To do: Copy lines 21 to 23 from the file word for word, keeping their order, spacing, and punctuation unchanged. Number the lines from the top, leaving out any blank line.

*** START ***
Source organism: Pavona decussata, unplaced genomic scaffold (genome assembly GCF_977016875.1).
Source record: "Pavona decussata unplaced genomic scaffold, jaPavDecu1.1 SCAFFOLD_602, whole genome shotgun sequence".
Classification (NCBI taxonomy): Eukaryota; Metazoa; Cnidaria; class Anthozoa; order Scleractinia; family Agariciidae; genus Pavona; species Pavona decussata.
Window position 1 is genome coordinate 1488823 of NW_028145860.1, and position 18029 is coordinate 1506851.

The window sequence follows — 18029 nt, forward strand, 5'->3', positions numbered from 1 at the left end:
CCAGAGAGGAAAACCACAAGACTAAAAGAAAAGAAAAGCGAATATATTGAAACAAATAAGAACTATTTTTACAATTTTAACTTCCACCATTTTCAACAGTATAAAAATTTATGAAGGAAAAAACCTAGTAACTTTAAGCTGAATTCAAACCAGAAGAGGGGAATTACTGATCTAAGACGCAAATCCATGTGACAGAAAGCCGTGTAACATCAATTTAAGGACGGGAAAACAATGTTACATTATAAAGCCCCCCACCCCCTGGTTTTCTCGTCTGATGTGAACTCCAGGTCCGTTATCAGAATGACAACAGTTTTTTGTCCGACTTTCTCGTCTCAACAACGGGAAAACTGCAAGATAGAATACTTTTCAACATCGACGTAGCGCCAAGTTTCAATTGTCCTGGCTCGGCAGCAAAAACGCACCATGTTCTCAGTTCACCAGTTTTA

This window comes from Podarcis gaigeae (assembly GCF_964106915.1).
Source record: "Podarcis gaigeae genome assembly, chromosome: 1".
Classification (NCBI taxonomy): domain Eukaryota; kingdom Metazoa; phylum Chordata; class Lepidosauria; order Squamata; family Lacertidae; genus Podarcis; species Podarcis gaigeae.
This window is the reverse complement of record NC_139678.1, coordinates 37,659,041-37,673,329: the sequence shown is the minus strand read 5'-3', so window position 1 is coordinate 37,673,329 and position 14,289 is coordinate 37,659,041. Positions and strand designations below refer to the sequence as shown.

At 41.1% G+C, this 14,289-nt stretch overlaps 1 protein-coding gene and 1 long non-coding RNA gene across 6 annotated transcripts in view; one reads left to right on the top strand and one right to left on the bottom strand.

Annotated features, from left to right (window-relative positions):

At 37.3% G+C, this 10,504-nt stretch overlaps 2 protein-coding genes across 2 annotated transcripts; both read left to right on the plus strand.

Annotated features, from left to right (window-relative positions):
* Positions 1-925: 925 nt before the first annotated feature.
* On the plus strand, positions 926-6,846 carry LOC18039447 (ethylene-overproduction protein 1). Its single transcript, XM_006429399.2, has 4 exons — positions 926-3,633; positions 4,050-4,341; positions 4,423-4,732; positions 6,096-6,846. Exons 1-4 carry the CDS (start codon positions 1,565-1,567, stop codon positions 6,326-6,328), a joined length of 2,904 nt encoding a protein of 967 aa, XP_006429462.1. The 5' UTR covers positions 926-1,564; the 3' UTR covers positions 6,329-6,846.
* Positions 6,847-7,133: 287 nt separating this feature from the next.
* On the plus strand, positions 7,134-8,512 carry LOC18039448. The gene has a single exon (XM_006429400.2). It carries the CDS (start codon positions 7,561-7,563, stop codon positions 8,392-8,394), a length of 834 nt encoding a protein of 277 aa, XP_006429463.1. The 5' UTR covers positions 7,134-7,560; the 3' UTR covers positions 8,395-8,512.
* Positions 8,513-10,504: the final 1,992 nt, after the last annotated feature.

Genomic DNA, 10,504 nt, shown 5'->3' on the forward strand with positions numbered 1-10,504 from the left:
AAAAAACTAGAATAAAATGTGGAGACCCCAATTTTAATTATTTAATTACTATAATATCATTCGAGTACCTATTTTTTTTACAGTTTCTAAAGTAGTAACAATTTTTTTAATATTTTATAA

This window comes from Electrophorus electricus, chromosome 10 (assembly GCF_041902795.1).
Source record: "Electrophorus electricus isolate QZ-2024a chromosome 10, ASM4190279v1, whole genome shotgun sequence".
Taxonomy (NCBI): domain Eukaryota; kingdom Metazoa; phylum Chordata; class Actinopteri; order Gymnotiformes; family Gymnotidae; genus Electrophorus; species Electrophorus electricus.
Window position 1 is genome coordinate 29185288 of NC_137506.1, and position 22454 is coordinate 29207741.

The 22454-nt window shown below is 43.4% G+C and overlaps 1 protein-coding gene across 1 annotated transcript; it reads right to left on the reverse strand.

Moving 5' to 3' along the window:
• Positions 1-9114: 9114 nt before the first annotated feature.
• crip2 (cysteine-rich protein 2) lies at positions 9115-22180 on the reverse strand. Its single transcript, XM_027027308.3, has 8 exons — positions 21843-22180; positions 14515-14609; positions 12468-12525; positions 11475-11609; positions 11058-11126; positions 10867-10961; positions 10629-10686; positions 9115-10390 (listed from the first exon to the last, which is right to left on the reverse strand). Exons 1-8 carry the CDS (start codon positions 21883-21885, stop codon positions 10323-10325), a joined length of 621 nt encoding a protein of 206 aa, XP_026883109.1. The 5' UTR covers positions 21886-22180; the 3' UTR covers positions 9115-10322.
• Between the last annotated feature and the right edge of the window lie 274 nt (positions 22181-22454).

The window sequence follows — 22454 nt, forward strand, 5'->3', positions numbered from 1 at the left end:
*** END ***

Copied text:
AAAAAACTAGAATAAAATGTGGAGACCCCAATTTTAATTATTTAATTACTATAATATCATTCGAGTACCTATTTTTTTTACAGTTTCTAAAGTAGTAACAATTTTTTTAATATTTTATAA

This window comes from Electrophorus electricus, chromosome 10 (assembly GCF_041902795.1).
Source record: "Electrophorus electricus isolate QZ-2024a chromosome 10, ASM4190279v1, whole genome shotgun sequence".